I have been reading a book on approximating $e$ and there is a couple lines that I am stuck on. Here they are:

$x$ln$(1+\displaystyle\frac{1}{x}) = 1 - \displaystyle\frac{1}{2x} + \displaystyle\frac{1}{3x^2} - \displaystyle\frac{1}{4x^3} + ...$

Exponentiating each side and collecting the same powers of $\displaystyle\frac{1}{x}$ with the help of the Maclaurin series of $e^x$ we find that,

$(1 + \displaystyle\frac{1}{x})^x = e(1 - \displaystyle\frac{1}{2x} + \displaystyle\frac{11}{24x^2} - \displaystyle\frac{7}{16x^3} + \displaystyle\frac{2447}{5760x^4} - \displaystyle\frac{959}{2304x^5} + ...)$

I am not sure how they went about going from the first term which makes sense to me to the second term with some pretty random numbers. I would appreciate the help and filling in the details that I do not get.

  • $\begingroup$ Is it correct that on the right side you multiply $e$ instead of raising $e$ to the rhs? $\endgroup$ – flawr Sep 18 '14 at 16:45
  • $\begingroup$ @flawr Yes, that is not an error. $\endgroup$ – heropup Sep 18 '14 at 16:47

The idea is this: we know that $x \log (1 + x^{-1}) = \log (1+x^{-1})^x$. Now exponentiating both sides gives $$(1+x^{-1})^x = \exp \left(1 - \frac{1}{2x} + \frac{1}{3x^2} - \frac{1}{4x^3} + \cdots \right) = e \cdot e^{-1/2x} \cdot e^{1/3x^2} \cdot e^{-1/4x^3} \cdots.$$ Now consider each factor separately: $$\exp \frac{1}{(k+1)(-x)^k} = \sum_{n=0}^\infty \frac{1}{n!} \left( (k+1)(-x)^k \right)^{-n}. $$ Excluding the first constant factor $e$ in the infinite product, they expand $e^{-1/2x}$, $e^{1/3x^2}$, etc. and multiply out all those expansions. That's computationally tedious but it is not too bad to get the first few terms this way, because if you want to get the $m^{\rm th}$ term of the original series expansion, then you only need $n_{\rm max} = \lfloor m/k \rfloor$ terms for the $k^{\rm th}$ exponential series expansion. So for instance, if I want up to the $x^{-3}$ term for the original series, the first few exponential expansions are $$\begin{align*} e^{-1/2x} &= 1 - \frac{1}{2x} + \frac{1}{8x^2} - \frac{1}{48x^3} + \cdots, \\ e^{1/3x^2} &= 1 + \frac{1}{3x^2} + \cdots, \\ e^{-1/4x^3} &= 1 - \frac{1}{4x^3} + \cdots. \end{align*}$$ I don't need any more terms because all of them will be smaller than $x^{-3}$. Then I take the product, ignoring any subproducts smaller than $x^{-3}$, which is easily done by hand. Of course, if you want higher order terms, this is best left to a computer.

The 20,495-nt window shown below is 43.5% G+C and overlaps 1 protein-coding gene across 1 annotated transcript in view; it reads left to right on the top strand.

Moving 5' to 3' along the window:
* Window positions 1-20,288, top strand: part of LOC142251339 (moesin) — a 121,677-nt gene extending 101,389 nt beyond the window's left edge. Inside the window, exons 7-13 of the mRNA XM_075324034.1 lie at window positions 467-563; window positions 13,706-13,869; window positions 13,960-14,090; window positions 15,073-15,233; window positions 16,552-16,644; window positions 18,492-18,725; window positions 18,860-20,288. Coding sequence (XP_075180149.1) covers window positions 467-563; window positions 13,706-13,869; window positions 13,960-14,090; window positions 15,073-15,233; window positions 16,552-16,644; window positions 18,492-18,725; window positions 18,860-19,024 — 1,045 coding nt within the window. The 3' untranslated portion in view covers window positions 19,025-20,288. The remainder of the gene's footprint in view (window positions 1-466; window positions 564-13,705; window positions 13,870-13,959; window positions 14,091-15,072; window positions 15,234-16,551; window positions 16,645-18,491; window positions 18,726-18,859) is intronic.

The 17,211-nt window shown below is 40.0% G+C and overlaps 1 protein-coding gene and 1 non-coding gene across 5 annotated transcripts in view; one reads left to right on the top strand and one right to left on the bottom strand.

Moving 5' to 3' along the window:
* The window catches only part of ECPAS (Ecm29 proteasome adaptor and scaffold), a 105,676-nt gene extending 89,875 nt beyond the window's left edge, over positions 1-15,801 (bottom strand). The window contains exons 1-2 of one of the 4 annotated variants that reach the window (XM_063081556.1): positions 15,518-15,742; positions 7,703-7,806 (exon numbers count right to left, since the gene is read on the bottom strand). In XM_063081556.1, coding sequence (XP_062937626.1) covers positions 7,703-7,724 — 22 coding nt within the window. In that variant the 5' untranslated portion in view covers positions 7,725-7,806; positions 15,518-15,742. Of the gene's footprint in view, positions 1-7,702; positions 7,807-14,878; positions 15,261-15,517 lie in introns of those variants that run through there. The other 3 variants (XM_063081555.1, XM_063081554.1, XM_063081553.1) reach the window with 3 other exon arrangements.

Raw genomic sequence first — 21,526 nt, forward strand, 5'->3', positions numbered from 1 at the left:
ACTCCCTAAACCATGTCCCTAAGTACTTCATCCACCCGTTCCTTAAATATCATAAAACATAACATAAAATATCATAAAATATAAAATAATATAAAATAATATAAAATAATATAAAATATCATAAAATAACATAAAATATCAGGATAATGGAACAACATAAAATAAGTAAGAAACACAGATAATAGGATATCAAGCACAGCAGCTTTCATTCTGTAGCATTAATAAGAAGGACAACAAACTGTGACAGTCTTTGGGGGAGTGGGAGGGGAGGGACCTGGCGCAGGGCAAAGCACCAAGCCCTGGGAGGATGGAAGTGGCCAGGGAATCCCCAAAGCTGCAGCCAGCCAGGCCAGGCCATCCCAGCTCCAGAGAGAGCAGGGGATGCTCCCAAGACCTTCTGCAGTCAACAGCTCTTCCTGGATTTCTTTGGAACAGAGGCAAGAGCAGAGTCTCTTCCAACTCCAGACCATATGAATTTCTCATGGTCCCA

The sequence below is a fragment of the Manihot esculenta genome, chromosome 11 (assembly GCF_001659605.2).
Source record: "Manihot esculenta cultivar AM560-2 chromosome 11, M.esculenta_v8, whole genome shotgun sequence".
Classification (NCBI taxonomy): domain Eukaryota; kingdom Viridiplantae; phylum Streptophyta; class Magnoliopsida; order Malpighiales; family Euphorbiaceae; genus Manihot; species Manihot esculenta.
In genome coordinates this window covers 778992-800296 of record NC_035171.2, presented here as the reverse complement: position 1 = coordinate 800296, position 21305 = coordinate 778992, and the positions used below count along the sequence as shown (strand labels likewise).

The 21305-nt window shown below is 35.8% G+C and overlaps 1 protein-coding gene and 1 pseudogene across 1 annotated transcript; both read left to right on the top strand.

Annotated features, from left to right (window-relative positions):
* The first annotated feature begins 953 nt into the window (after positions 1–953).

Per the OP's request. Pay careful attention to how we discard any intermediate products that are of higher order than $x^{-3}$:

$$\begin{align*} e^{-1/2x}e^{1/3x^2}e^{-1/4x^3} &= \left(1 - \tfrac{1}{2x} + \tfrac{1}{8x^2} - \tfrac{1}{48x^3} + \cdots \right)\left(1 + \tfrac{1}{3x^2} + \cdots \right)\left(1 - \tfrac{1}{4x^3} + \cdots \right) \\ &= \left(1 - \tfrac{1}{2x} + \tfrac{1}{8x^2} - \tfrac{1}{48x^3} + \cdots \right)\left(1 + \tfrac{1}{3x^2} - \tfrac{1}{4x^3} + \cdots \right) \\ &= 1-\tfrac{1}{2x}+\tfrac{1}{8x^2}+\tfrac{1}{3x^2}-\tfrac{1}{48x^3}-\tfrac{1}{6x^3}-\tfrac{1}{4x^3}+\cdots \\ &= 1 - \tfrac{1}{2x} + \tfrac{11}{24x^2} - \tfrac{7}{16x^3} + \cdots. \end{align*}$$

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  • $\begingroup$ Property of logs. Makes sense. You can put the $x$ back up there. Your second line makes sense. If we thought about it using a simple example like $x^{(a+b)}$ then this is just $x^a \times x^b$. Makes sense. The only thing I am unsure of is where the coefficients are coming from. I dont see where they are coming from. By coefficients I mean the second series I presented in my question. $\endgroup$ – Nick Freeman Sep 18 '14 at 17:05
  • $\begingroup$ Take the three exponential expansions I wrote in my answer, and multiply them together. The result will match the series of $(1+x^{-1})^x$ up to the $x^{-3}$ term. $\endgroup$ – heropup Sep 18 '14 at 17:19
  • $\begingroup$ So what your saying is take all the series for each exponential term and multiply them together? If thats the case, I would find that quite tedious on paper. Lots of foiling. However just so I am on the same page with you, could you show me the process in which we were get up to the $x^{-3}$ term? I just want to make sure I have it and then I think I will understand this perfectly. $\endgroup$ – Nick Freeman Sep 18 '14 at 17:28

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